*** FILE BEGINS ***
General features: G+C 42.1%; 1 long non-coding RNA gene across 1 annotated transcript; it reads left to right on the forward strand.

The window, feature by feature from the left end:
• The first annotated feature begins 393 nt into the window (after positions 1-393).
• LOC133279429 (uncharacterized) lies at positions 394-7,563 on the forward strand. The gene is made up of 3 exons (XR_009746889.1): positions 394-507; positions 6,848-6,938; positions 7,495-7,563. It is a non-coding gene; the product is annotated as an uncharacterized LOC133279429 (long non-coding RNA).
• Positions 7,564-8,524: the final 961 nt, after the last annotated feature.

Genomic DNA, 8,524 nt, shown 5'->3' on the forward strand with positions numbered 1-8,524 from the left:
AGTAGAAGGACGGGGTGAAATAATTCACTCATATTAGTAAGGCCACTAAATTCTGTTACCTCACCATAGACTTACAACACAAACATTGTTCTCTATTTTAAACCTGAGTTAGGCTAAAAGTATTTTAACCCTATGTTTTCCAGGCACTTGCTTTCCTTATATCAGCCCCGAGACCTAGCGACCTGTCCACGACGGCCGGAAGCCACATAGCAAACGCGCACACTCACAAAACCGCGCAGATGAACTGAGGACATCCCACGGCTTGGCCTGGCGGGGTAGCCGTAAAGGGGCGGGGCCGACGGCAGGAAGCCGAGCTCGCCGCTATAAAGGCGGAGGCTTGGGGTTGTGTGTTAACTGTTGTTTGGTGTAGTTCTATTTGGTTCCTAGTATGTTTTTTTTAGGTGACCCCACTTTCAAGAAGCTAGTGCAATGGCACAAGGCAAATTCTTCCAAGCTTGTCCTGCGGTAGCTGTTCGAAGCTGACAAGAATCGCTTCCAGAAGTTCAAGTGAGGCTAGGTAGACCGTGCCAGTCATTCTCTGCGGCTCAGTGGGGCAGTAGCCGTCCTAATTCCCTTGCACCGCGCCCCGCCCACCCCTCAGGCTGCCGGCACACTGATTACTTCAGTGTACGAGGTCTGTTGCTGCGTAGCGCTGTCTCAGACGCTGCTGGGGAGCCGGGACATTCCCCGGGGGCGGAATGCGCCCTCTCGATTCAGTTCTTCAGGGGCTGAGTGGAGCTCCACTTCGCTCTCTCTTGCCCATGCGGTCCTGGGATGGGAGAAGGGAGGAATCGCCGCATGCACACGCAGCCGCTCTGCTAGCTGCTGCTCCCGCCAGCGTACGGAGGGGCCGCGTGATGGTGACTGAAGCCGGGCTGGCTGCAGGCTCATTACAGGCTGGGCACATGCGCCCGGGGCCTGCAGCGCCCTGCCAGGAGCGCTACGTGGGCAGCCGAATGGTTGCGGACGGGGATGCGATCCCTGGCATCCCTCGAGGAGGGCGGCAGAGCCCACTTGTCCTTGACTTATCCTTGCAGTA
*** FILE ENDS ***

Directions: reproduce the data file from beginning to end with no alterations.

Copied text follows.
General features: G+C 42.1%; 1 long non-coding RNA gene across 1 annotated transcript; it reads left to right on the forward strand.

The window, feature by feature from the left end:
• The first annotated feature begins 393 nt into the window (after positions 1-393).
• LOC133279429 (uncharacterized) lies at positions 394-7,563 on the forward strand. The gene is made up of 3 exons (XR_009746889.1): positions 394-507; positions 6,848-6,938; positions 7,495-7,563. It is a non-coding gene; the product is annotated as an uncharacterized LOC133279429 (long non-coding RNA).
• Positions 7,564-8,524: the final 961 nt, after the last annotated feature.

Genomic DNA, 8,524 nt, shown 5'->3' on the forward strand with positions numbered 1-8,524 from the left:
AGTAGAAGGACGGGGTGAAATAATTCACTCATATTAGTAAGGCCACTAAATTCTGTTACCTCACCATAGACTTACAACACAAACATTGTTCTCTATTTTAAACCTGAGTTAGGCTAAAAGTATTTTAACCCTATGTTTTCCAGGCACTTGCTTTCCTTATATCAGCCCCGAGACCTAGCGACCTGTCCACGACGGCCGGAAGCCACATAGCAAACGCGCACACTCACAAAACCGCGCAGATGAACTGAGGACATCCCACGGCTTGGCCTGGCGGGGTAGCCGTAAAGGGGCGGGGCCGACGGCAGGAAGCCGAGCTCGCCGCTATAAAGGCGGAGGCTTGGGGTTGTGTGTTAACTGTTGTTTGGTGTAGTTCTATTTGGTTCCTAGTATGTTTTTTTTAGGTGACCCCACTTTCAAGAAGCTAGTGCAATGGCACAAGGCAAATTCTTCCAAGCTTGTCCTGCGGTAGCTGTTCGAAGCTGACAAGAATCGCTTCCAGAAGTTCAAGTGAGGCTAGGTAGACCGTGCCAGTCATTCTCTGCGGCTCAGTGGGGCAGTAGCCGTCCTAATTCCCTTGCACCGCGCCCCGCCCACCCCTCAGGCTGCCGGCACACTGATTACTTCAGTGTACGAGGTCTGTTGCTGCGTAGCGCTGTCTCAGACGCTGCTGGGGAGCCGGGACATTCCCCGGGGGCGGAATGCGCCCTCTCGATTCAGTTCTTCAGGGGCTGAGTGGAGCTCCACTTCGCTCTCTCTTGCCCATGCGGTCCTGGGATGGGAGAAGGGAGGAATCGCCGCATGCACACGCAGCCGCTCTGCTAGCTGCTGCTCCCGCCAGCGTACGGAGGGGCCGCGTGATGGTGACTGAAGCCGGGCTGGCTGCAGGCTCATTACAGGCTGGGCACATGCGCCCGGGGCCTGCAGCGCCCTGCCAGGAGCGCTACGTGGGCAGCCGAATGGTTGCGGACGGGGATGCGATCCCTGGCATCCCTCGAGGAGGGCGGCAGAGCCCACTTGTCCTTGACTTATCCTTGCAGTA